Telecom New Zealand has announced new data roaming flat-rate pricing that will begin 21 December and will apply in countries to which New Zealanders travel frequently. In Australia, postpaid subscribers will pay NZ $6.00 (US $5.00) per day for unlimited data service; in the US, UK, Canada, China, Hong Kong, Macau, Taiwan and Saudi Arabia, the rate will be NZ $10 (US $8.33) a day. In certain other markets, rates will not be flat, but discounts of 83 to 92 percent will be applied. In addition to the new data roaming rates, per-minute voice calling charges for Australia will be slashed by 35 percent, and discounts of up to 50 percent will be applied in some other markets. Prepaid customers will also get discounts, with data roaming cut by up to 88 percent and voice by up to 45 percent.
This aggressive rate-cutting by Telecom New Zealand is a perfect illustration of the substantial downward pressure on prices that currently exists within the mobile telecom industry worldwide. This pressure is caused by a number of factors, including growing competition from new entrants and the rise of alternatives to mobile operators’ services, such as those provided by OTT players like Google, Skype and WhatsApp. Given that these external pressures are not expected to abate any time soon, operators need to make sure their cost structures are in line with this new pricing reality.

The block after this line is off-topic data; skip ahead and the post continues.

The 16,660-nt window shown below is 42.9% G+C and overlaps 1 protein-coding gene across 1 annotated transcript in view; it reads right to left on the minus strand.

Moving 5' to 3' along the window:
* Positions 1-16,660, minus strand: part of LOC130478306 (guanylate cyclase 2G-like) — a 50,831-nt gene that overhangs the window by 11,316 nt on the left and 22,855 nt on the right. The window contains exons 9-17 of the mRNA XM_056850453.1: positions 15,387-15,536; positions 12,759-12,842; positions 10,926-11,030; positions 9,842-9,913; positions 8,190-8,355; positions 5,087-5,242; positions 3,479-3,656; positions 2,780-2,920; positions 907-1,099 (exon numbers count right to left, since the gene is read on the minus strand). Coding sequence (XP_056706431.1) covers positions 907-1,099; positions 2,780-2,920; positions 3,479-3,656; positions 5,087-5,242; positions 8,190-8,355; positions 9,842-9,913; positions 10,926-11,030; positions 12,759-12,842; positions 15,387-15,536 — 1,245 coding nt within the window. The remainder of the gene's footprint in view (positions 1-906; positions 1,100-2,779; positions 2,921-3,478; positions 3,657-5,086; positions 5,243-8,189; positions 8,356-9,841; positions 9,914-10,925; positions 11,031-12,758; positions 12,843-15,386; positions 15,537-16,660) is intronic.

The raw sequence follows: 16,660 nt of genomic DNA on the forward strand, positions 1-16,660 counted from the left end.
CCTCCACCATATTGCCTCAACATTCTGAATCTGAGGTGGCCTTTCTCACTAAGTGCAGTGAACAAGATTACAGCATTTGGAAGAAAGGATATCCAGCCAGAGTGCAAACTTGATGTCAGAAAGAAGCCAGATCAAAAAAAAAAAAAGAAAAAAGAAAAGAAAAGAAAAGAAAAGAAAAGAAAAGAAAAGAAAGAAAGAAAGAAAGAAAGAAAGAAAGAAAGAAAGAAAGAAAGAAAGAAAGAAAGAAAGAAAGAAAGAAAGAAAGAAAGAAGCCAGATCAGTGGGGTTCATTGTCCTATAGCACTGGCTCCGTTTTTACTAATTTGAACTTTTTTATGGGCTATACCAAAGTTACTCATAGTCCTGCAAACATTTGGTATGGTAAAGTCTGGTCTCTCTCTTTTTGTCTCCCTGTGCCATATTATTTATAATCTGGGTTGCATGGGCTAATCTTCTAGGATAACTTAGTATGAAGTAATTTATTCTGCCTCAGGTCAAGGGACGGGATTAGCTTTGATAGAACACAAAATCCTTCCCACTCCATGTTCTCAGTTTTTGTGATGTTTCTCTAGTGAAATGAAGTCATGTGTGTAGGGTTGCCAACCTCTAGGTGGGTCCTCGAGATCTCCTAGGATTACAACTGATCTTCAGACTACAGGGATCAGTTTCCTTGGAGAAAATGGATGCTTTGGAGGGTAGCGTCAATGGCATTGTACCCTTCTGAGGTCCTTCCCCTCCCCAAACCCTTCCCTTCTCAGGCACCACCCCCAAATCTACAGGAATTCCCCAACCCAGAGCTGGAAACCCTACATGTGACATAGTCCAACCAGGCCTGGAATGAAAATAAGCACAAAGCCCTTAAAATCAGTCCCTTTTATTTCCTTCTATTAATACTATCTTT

One of the more powerful ways for an operator to lower its cost structure is to enter into a network sharing arrangement in which it can share network costs. In this case, two parties would reap the benefits of such cost savings. Another avenue down which some operators will travel is to sell towers. Implementing this approach will not only save an operator the costs associated with owning and managing the towers, but would also help to shore up its balance sheet. Having more cash and/or less debt is vital, given the high costs involved in rolling out next generation 4G/LTE networks. However, such networks won’t just make an operator more competitive. Because these high-speed systems are much more efficient than previous networks, building them will enable providers to run their operations with fewer employees. In short, while there is an up-front cost to rolling out a 4G network, the increased efficiencies from doing so will create recurring and potentially large annual savings going forward.